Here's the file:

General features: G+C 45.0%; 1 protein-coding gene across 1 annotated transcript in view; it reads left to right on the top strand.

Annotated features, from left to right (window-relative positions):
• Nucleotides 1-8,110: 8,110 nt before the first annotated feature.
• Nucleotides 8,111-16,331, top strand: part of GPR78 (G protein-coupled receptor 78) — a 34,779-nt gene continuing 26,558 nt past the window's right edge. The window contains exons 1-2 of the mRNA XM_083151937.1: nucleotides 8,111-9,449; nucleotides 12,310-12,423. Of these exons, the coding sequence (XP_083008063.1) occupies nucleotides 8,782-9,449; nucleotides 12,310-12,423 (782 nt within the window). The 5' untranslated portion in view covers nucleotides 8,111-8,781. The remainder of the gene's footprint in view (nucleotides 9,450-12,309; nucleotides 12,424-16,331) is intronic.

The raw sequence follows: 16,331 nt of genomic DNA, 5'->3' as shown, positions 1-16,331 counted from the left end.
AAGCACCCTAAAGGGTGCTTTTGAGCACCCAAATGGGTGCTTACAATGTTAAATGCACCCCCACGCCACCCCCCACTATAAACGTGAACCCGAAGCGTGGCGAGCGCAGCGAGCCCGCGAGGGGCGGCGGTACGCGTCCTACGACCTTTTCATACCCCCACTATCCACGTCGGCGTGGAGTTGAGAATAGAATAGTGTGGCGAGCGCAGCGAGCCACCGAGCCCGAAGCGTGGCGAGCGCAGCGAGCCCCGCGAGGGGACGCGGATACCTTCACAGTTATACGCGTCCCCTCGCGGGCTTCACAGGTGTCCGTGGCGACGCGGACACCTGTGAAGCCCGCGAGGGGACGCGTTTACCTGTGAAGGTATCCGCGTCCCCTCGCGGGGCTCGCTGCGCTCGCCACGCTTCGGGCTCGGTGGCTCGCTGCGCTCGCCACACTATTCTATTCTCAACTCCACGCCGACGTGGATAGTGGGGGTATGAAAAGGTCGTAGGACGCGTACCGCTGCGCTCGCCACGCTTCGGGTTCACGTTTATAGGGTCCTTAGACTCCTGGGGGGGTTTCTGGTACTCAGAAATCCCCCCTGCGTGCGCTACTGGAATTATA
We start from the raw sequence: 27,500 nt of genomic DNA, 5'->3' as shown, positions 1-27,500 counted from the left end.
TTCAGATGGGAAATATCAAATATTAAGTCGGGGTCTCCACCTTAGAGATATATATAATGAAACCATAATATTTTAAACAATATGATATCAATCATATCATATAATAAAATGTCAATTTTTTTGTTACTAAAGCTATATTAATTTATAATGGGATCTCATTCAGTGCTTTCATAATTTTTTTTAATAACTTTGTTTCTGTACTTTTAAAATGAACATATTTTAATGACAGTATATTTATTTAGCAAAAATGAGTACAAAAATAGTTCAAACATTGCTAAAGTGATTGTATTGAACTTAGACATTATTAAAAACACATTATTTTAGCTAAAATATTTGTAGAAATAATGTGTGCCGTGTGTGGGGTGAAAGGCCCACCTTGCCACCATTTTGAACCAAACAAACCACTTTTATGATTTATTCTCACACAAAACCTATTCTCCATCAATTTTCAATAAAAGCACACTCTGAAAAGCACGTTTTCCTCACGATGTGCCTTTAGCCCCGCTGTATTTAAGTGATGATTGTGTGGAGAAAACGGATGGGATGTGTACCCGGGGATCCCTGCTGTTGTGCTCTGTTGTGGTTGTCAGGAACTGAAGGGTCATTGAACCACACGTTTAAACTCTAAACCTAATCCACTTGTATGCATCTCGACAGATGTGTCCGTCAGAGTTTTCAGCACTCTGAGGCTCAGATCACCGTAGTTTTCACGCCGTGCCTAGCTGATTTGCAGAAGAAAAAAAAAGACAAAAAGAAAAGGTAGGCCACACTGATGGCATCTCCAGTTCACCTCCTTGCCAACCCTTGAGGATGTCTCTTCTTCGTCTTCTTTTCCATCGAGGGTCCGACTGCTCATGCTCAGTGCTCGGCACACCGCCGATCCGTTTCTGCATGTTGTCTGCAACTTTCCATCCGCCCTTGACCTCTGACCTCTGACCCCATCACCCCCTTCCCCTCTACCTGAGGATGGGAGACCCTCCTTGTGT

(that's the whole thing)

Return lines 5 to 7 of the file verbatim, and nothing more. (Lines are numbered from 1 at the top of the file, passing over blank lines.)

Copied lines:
The raw sequence follows: 16,331 nt of genomic DNA, 5'->3' as shown, positions 1-16,331 counted from the left end.
AAGCACCCTAAAGGGTGCTTTTGAGCACCCAAATGGGTGCTTACAATGTTAAATGCACCCCCACGCCACCCCCCACTATAAACGTGAACCCGAAGCGTGGCGAGCGCAGCGAGCCCGCGAGGGGCGGCGGTACGCGTCCTACGACCTTTTCATACCCCCACTATCCACGTCGGCGTGGAGTTGAGAATAGAATAGTGTGGCGAGCGCAGCGAGCCACCGAGCCCGAAGCGTGGCGAGCGCAGCGAGCCCCGCGAGGGGACGCGGATACCTTCACAGTTATACGCGTCCCCTCGCGGGCTTCACAGGTGTCCGTGGCGACGCGGACACCTGTGAAGCCCGCGAGGGGACGCGTTTACCTGTGAAGGTATCCGCGTCCCCTCGCGGGGCTCGCTGCGCTCGCCACGCTTCGGGCTCGGTGGCTCGCTGCGCTCGCCACACTATTCTATTCTCAACTCCACGCCGACGTGGATAGTGGGGGTATGAAAAGGTCGTAGGACGCGTACCGCTGCGCTCGCCACGCTTCGGGTTCACGTTTATAGGGTCCTTAGACTCCTGGGGGGGTTTCTGGTACTCAGAAATCCCCCCTGCGTGCGCTACTGGAATTATA
We start from the raw sequence: 27,500 nt of genomic DNA, 5'->3' as shown, positions 1-27,500 counted from the left end.